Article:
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Cloud Computing Applications

Nuance and the Art of Speech Recognition

Even if you don't own an iPhone, you would have heard about Siri, the personal assistant who can cater to almost every need. Over time, Siri's conversational style has gotten better and it can even stand up for itself. For instance, on one occasion I got annoyed with him and told him that he is not as intelligent as he thinks he is. His response: “I think that's subject to opinion, Ayesha.”

Speech recognition technology has been around for years, but there is one serious player in town that has made it its speciality. The company is Nuance and I have been invited to spend a few days at their new office in Cambridge, Boston. Close to the train station and the major universities MIT and Harvard, it’s a great strategic move. It means Nuance can attract new graduates before they are beckoned by the allure of Silicon Valley.

Nuance has firmly established itself in the speech recognition space and the numbers show it. Just last year it processed over eight billion mobile cloud transactions. Its average monthly users accessing the cloud is over a 100 million. While this month, Nuance will for the first time since the company began in 2000, break one billion cloud transactions.

A major part of Nuance's work is analysing text-based information and working on creating intelligent systems. With virtual cloud assistant, Project Wintermute [YouTube video], Nuance hopes to create an 'ever-present assistant’ that is available to you wherever you may happen to be. While 'Project Nina’ on the other hand, has been 're-imagined' for the purpose of providing customer service for enterprises

Nuance is keen to emphasise that it builds applications for large customers, and most people are not even aware that Nuance is behind it. Is Apple one of Nuance's large customers? The Nuance executives look at each other with a nervous smile. Finally Mike Thompson, executive vice president breaks the silence: “Apple is a partner of ours and we do not talk about Apple at all.”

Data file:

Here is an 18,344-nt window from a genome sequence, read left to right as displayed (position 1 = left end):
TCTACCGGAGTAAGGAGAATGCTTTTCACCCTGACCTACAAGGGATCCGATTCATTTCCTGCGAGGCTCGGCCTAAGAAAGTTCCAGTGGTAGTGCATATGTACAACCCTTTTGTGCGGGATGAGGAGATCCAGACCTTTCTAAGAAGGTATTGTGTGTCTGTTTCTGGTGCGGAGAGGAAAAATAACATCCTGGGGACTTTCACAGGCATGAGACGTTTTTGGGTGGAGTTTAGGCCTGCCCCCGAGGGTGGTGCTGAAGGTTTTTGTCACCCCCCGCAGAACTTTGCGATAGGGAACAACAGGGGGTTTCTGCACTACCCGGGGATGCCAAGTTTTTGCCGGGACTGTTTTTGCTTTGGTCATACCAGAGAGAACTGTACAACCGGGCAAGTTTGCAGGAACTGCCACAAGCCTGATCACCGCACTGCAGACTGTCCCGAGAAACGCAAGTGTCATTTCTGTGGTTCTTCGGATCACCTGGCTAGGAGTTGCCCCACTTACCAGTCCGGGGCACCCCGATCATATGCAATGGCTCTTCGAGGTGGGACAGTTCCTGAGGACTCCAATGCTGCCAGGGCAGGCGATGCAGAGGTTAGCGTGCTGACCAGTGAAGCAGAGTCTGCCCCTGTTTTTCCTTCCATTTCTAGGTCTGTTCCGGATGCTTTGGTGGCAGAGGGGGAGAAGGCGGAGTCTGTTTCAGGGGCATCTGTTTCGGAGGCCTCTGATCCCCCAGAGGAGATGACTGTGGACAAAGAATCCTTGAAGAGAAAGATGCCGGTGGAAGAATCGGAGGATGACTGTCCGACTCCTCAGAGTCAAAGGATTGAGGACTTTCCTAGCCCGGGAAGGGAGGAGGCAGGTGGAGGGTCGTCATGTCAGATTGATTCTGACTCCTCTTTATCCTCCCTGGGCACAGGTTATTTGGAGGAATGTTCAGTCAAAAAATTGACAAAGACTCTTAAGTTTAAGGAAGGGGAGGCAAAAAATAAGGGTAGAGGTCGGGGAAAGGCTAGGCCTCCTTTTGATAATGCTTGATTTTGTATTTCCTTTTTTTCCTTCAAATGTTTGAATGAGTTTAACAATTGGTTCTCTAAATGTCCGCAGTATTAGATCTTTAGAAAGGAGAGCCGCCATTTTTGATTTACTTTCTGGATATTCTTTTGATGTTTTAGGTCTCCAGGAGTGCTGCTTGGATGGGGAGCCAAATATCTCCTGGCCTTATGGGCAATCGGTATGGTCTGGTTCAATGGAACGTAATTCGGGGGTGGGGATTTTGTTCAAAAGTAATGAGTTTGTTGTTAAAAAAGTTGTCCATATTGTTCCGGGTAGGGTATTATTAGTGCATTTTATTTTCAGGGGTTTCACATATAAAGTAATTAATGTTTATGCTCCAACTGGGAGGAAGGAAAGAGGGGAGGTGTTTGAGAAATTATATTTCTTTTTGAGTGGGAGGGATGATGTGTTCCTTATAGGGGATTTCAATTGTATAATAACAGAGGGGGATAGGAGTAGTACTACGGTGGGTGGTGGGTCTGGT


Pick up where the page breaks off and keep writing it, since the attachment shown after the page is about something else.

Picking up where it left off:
Voice as your password

A key area of investment has been improving voice biometrics, particularly in the customer service space. Gregory Pal, vice president of product strategy explains: “When [the system] looks at these 150 characteristics of your voice, you can't reverse engineer it back into the original voice.”

“So from a security perspective, if someone were to compromise the repository of all the voice prints, there's really nothing that they could do with them. Whereas if I compromise a set of text-based passwords or numerical pins, I could use those in any number of ways,” he continues.

“Voice is just as unique as a fingerprint or an iris scan. To the human ear two voices may sound very similar but to a computer when you are looking at all these other characteristics of a voice, you can then differentiate,” Pal explains.

The art of speech in medicine

Healthcare is Nuance's biggest business area and a key part of its focus is clinical documentation improvement. With the US healthcare system shifting towards the digital age in the form of electronic health records, many physicians are struggling to adjust. Nick van Terheyden, chief medical information officer for Nuance believes speech recognition technology is the solution.

“Speech recognition has been around for many years and I think it is already providing value in the clinical space by easing some of the challenges of capturing information,” says Terheyden.

“Clinicians have been turned towards the computer, in part because they have to capture information and they have been asked to capture information in structured data form. The problem for doctors is, they are not very good at data entry,” explains Terheyden.

“[So] how do we turn medicine back into an art and allow physicians to focus on the patient?” he asks. “What we are trying to do with speech is to allow physicians to capture that narrative, and turn that into useful data. Having to type into a machine is detracting from the interaction [with the patient] and it’s not really capturing useful information.”

Terheyden gives a quick demonstration of how the system development tool kit works. As he dictates the patient information into the desktop, it is rapidly added to the system with complete accuracy. I get a bit nervous when he dictates the patient dosage information. What if it makes a mistake?

“One of the things that comes up all the time is, who is responsible for the information? We are very clear about this. We present data back to the clinician who is the ultimate decision-maker and he has all of the options to say ‘no that is not right’ or ‘this is not appropriate’.”

From my time here at the Nuance office, it's clear that the possibilities for speech recognition in our digital world are endless. Nuance might have its competitors but I reckon Nuance will always be one step ahead. It's time for me to leave but before I head back to the UK I try one more thing:

“Siri, do you use Nuance technology?”

Siri: “I can't answer that.”

Go figure.

 

Ayesha Salim is e-Content Writer at IDG Connect

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Ayesha Salim

Ayesha Salim is Staff Writer at IDG Connect

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